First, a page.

- Associated Press - Saturday, August 16, 2014

PASCAGOULA, Miss. (AP) - The Coast Guard is welcoming a new ship named for a legendary 19th century lifesaver who worked for a predecessor of the agency.

The U.S. Coast Guard Cutter James was christened Saturday at Ingalls Shipbuilding in Pascagoula.

The Mississippi Press reports (http://bit.ly/1rfAZkL) the James is the fifth ship in the national security cutter class built by the Huntington Ingalls Industries shipyard.

The ship bears the name of Capt. Joshua James and was christened by his great-great-niece, Charlene James Benoit.

James, born in 1826, saved hundreds across his 60-year career. He died at 75 after running a drill with his U.S. Life-Saving Service crew in 1902. The 418-foot-long ship is the first to bear his name.

Benoit, Coast Guard leaders and others spoke of James’ legacy and thanked shipbuilders for craft, which will have a top speed of 28 knots, a range of 12,000 miles and a crew of 110.

The ship’s namesake “embodied our guiding principles of service to nation, duty to people and commitment to excellence long before we ever thought to write them down,” said Vice Adm. Peter Neffenger, vice commandant of the Coast Guard and the event’s keynote speaker.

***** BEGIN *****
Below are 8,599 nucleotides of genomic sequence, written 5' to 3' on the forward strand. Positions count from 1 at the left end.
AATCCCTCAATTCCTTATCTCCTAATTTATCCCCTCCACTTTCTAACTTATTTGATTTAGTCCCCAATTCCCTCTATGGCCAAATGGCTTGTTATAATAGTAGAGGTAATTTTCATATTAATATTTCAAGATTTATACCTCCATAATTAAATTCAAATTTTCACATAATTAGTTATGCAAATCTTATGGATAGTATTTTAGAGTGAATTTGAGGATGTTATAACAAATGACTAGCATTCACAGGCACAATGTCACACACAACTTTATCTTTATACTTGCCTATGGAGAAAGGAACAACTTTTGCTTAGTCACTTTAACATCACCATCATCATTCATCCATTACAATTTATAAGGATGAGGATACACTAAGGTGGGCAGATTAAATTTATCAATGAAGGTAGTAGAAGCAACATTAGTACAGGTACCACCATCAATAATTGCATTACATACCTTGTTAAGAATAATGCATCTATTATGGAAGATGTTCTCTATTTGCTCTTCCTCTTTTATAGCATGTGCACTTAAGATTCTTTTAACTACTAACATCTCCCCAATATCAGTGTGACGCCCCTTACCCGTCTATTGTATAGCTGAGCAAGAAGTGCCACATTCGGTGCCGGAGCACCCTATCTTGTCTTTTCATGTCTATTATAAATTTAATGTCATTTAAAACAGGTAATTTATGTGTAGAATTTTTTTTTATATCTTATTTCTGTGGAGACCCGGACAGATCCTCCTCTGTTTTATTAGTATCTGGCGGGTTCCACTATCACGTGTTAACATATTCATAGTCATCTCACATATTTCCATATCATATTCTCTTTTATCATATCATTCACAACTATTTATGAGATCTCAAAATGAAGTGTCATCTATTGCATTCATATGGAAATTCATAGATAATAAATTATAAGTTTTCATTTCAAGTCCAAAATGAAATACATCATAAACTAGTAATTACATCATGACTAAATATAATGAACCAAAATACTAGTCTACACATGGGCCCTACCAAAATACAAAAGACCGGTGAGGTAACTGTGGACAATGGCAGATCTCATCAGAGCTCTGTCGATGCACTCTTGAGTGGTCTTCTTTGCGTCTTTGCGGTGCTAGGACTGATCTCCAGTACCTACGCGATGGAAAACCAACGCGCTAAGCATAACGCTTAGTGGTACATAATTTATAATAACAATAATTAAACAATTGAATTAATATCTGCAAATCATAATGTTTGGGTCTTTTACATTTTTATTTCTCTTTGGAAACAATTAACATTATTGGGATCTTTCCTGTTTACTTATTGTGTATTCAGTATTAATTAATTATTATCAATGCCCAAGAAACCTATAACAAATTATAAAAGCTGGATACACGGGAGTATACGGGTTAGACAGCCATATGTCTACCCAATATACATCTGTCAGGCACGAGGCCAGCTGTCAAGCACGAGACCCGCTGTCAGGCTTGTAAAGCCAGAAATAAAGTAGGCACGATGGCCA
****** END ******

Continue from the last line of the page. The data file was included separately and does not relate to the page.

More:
“He was multi-mission before we knew what that meant,” Neffenger said, noting James embraced the latest technologies and even conducted maritime surveillance during the Spanish-American War.

Benoit said she was humbled and honored to have her ancestor’s name on such a powerful ship.

“My hope for this ship is that the experiences of the crew who is going to bring this ship to life will be ones of good health, good fortune and safety because we are so grateful for their service,” she said.

The James is expected to be delivered in the second quarter of next year. Ingalls is building three cutters, and has a contract to start on the eighth ship.

Ingalls has proposed that the Navy base a new ship on the Coast Guard cutter.

___

Information from: The Mississippi Press, http://www.gulflive.com

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